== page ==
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BCS Breakdown 2008 V1.4

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Not a whole lot is shaking out in the polls this week, at least as far as my pet project is concerned.  Even our old friend Billingsley is merely tied for most throwouts this week (with Anderson and Hester, the poll that Huckleberry from BC says was created to prove Washington was better than Miami in 1991.).  I'd like to take this opportunity, then, to go into a little more detail than I normally do with RB's ballot, just to show you how systematically unfair the program is, even when it doesn't stick out like the sore thumb it is.  In light of the added emphasis on the psychopath who thinks that the Longhorn fans who hated him last year on the "message boards" love him now, we'll skip the poll analysis and dive straight into Billingsley Report Card.

(Don't worry, we'll get back to the poll analysis later if you're on the edge of your seat ready to adjust your picks for this week's pool.)


Billingsley (Extended) Report Card:

First, the usual numbers:


At first glance, Billingsley looks to have had a tame week.  He's tied for most throwouts with A&H, and instead of blowing away the field in terms of standard deviation, he actually appears to have chopped his crazy-score in better than half (Remember, usually he's the guy with such a high standard deviation that it's the only one above average in the group.).  But all this means is that without the crazy pseudo-random rankings thrown in as cover, we can see exactly why his poll is the antithesis of what the computer polls were envisioned to be when the BCS was introduced.

What do I mean?  Well look at his poll compared to the other polls and the computer average, highlighted below:


Look at the teams that Billingsley is high on (anomalously high based on being an obvious wack-job compared to computer average and just plain old looking at the numbers), in green.  USC, Ohio State, BYU and LSU.  Meanwhile, he has Utah, Ball State, and UNC mysteriously below the other computers.  Notice anything?  Like how the poll appears biased towards traditional powerhouses and against up-and-comers?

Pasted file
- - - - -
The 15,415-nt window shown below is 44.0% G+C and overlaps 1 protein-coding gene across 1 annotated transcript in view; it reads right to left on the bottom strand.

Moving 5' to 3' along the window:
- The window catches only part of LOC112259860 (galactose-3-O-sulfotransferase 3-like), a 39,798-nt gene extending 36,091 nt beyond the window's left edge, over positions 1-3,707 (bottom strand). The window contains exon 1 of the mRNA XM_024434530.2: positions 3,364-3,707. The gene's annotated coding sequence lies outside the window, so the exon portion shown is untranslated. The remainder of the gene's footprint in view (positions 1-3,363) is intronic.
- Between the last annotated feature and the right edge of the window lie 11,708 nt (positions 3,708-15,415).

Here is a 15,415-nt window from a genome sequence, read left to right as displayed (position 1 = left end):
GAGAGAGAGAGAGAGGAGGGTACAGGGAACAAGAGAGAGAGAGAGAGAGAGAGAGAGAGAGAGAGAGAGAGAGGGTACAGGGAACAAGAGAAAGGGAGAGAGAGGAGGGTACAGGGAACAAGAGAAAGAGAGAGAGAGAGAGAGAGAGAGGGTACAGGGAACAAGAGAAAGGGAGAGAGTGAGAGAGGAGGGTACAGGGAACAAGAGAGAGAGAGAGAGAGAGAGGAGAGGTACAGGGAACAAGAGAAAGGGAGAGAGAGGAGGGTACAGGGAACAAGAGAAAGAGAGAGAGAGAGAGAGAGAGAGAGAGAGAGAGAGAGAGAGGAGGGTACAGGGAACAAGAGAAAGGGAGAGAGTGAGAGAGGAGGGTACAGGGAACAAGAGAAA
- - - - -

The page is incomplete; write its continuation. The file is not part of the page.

That would be a product of his inane idea that all teams should start the season ranked where they finished the previous year, coupled with a number of his other ridiculous rules like adjusting strength of schedule ratings based on venues played in (he actually factors in average attendance over the past few years in determining how tough it is to play at, say, Michigan's Big House vs. Oregon's Autzen Stadium.).  This sounds like it may be a valid metric, but then you realize that you're effectively going to make every team in a BCS conference seem like they're playing a lot tougher schedule than the non-BCS teams (moreso that actual), just because there are more fans of the bigger programs.  BIAS!  If you're expecting teams like Ball State and Utah to consistently perform at an undefeated/one-loss level for several years in order to garner the respect of your preseason poll, then you're effectively killing their chances to be ranked very highly.  BIAS!  If you give teams special bonus points for holding teams to low scores, then you're going to bias your rankings towards teams that play in conferences with crappy offenses (Ahem, Schlabach).  BIAS!  Billingsley's ranking system is an absolute joke.

Note -  I know that BYU isn't a traditional powerhouse, but they did finish ranked in the top 20 of Billingsley's rankings last year, and so that's where they started this year.

Outliers watch:

Boom, Mother Numbers!  Yeah!


Again, the strange group consensus continues, especially with such teams as Missouri (Does something about "Missouri" and "10-12" elicit a Pavlovian response from voters or something?  This is weird.  So is this.).  Again, I'm calling on all 5-10 of my readers to go ahead and speak up if you have any idea what conclusions I could draw from a really low standard deviation.  Until that glorious day, however, we'll have to just look a the the high weirdos.

Alabama -  Watch out for the teeth on those Gators.  I think it's pretty clear that the Tide will have to bring a much tougher game to the SEC championship bout with Florida than the one they brought to Death Valley.  Can they?  I doubt it.  Tebow isn't going to throw four INTs even if he plays 1 on 11 with the LSU defense.  Will Florida lose before they get there, though?  We'll have to hope.

Ball State - Here's a weird one.  The humans have them 15th and 16th, and the computers have them at 16th on average, yet their standard deviation is way high.  That's because the computers are totally divded on them.  Two have them at 12th, two have them at 16th, Billingsley hates their non-traditionally powerful guts at #23, and Massey thinks they belong at #19.  I'm pretty certain this is because they haven't played anyone but Pitt.  I wouldn't bet on them to cover a spread in a BCS game if they got to one.

BYU - Pretty clear case of humans likes, computers hates.  UCLA was (is) a horrible, horrible team.  TCU has now lost twice, and they whipped BYU's ass.  Get over it, people.

Pittsburgh - Computers haven't the faintest idea how to agree on them.  Some have them as high as 16th or so.  They were supposed to be half decent this year, and I think that's exactly what they are.  They got unlucky and thought that Ball State would let them have a win, but beyond that, not too bad.  Beat Iowa, beat Notre Dame, Navy, USF, but got a surprise F***stomping from Rutgers.  Wannstachio may yet live to fight another season.

Wake Forest - Who the hell cares about the ACC?

Good luck with those picks, gentlemen.  Oh, and don't forget to spread the word about Billingsley.  He remains the very worst part of the BCS, and that's saying a lot.

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